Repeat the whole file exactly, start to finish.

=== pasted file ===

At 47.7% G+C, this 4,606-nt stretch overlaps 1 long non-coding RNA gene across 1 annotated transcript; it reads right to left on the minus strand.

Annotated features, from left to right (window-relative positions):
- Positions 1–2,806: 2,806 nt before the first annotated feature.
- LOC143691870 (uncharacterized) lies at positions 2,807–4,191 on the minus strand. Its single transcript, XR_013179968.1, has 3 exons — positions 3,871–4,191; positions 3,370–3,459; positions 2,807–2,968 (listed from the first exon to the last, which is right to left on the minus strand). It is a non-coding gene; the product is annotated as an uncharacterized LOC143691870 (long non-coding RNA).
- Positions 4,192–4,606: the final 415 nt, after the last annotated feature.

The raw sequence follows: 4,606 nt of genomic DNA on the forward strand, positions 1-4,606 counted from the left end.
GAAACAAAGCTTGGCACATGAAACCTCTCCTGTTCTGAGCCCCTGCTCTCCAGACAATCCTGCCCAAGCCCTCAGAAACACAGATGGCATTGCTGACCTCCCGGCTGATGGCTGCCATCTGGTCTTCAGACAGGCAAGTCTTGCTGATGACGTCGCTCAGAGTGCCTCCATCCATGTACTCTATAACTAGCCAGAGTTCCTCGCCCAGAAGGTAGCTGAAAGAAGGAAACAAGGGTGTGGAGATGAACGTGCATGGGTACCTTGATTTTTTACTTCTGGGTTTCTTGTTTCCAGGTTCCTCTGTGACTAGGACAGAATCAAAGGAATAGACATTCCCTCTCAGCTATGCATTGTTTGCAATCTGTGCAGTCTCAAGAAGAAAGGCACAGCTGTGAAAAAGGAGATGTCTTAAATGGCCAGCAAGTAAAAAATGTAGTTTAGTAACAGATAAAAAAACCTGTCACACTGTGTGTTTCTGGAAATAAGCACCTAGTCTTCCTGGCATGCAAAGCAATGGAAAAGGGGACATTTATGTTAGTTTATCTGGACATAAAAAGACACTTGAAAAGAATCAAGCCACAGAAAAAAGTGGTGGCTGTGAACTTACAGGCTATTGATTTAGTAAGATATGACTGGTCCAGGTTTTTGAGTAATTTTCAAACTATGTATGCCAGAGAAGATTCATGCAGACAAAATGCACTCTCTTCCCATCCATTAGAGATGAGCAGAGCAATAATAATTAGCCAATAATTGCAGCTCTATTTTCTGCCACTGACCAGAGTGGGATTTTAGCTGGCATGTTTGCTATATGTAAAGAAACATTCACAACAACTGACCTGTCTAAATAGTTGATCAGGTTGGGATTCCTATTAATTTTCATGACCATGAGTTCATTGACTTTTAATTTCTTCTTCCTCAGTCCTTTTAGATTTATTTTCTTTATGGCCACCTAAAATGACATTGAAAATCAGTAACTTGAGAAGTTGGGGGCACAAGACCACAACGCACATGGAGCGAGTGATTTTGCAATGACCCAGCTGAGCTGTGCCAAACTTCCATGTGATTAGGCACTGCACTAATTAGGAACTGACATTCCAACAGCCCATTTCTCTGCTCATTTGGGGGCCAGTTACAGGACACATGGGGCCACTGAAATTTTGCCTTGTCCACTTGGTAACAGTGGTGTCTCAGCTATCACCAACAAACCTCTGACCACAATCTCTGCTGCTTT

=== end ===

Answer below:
At 47.7% G+C, this 4,606-nt stretch overlaps 1 long non-coding RNA gene across 1 annotated transcript; it reads right to left on the minus strand.

Annotated features, from left to right (window-relative positions):
- Positions 1–2,806: 2,806 nt before the first annotated feature.
- LOC143691870 (uncharacterized) lies at positions 2,807–4,191 on the minus strand. Its single transcript, XR_013179968.1, has 3 exons — positions 3,871–4,191; positions 3,370–3,459; positions 2,807–2,968 (listed from the first exon to the last, which is right to left on the minus strand). It is a non-coding gene; the product is annotated as an uncharacterized LOC143691870 (long non-coding RNA).
- Positions 4,192–4,606: the final 415 nt, after the last annotated feature.

The raw sequence follows: 4,606 nt of genomic DNA on the forward strand, positions 1-4,606 counted from the left end.
GAAACAAAGCTTGGCACATGAAACCTCTCCTGTTCTGAGCCCCTGCTCTCCAGACAATCCTGCCCAAGCCCTCAGAAACACAGATGGCATTGCTGACCTCCCGGCTGATGGCTGCCATCTGGTCTTCAGACAGGCAAGTCTTGCTGATGACGTCGCTCAGAGTGCCTCCATCCATGTACTCTATAACTAGCCAGAGTTCCTCGCCCAGAAGGTAGCTGAAAGAAGGAAACAAGGGTGTGGAGATGAACGTGCATGGGTACCTTGATTTTTTACTTCTGGGTTTCTTGTTTCCAGGTTCCTCTGTGACTAGGACAGAATCAAAGGAATAGACATTCCCTCTCAGCTATGCATTGTTTGCAATCTGTGCAGTCTCAAGAAGAAAGGCACAGCTGTGAAAAAGGAGATGTCTTAAATGGCCAGCAAGTAAAAAATGTAGTTTAGTAACAGATAAAAAAACCTGTCACACTGTGTGTTTCTGGAAATAAGCACCTAGTCTTCCTGGCATGCAAAGCAATGGAAAAGGGGACATTTATGTTAGTTTATCTGGACATAAAAAGACACTTGAAAAGAATCAAGCCACAGAAAAAAGTGGTGGCTGTGAACTTACAGGCTATTGATTTAGTAAGATATGACTGGTCCAGGTTTTTGAGTAATTTTCAAACTATGTATGCCAGAGAAGATTCATGCAGACAAAATGCACTCTCTTCCCATCCATTAGAGATGAGCAGAGCAATAATAATTAGCCAATAATTGCAGCTCTATTTTCTGCCACTGACCAGAGTGGGATTTTAGCTGGCATGTTTGCTATATGTAAAGAAACATTCACAACAACTGACCTGTCTAAATAGTTGATCAGGTTGGGATTCCTATTAATTTTCATGACCATGAGTTCATTGACTTTTAATTTCTTCTTCCTCAGTCCTTTTAGATTTATTTTCTTTATGGCCACCTAAAATGACATTGAAAATCAGTAACTTGAGAAGTTGGGGGCACAAGACCACAACGCACATGGAGCGAGTGATTTTGCAATGACCCAGCTGAGCTGTGCCAAACTTCCATGTGATTAGGCACTGCACTAATTAGGAACTGACATTCCAACAGCCCATTTCTCTGCTCATTTGGGGGCCAGTTACAGGACACATGGGGCCACTGAAATTTTGCCTTGTCCACTTGGTAACAGTGGTGTCTCAGCTATCACCAACAAACCTCTGACCACAATCTCTGCTGCTTT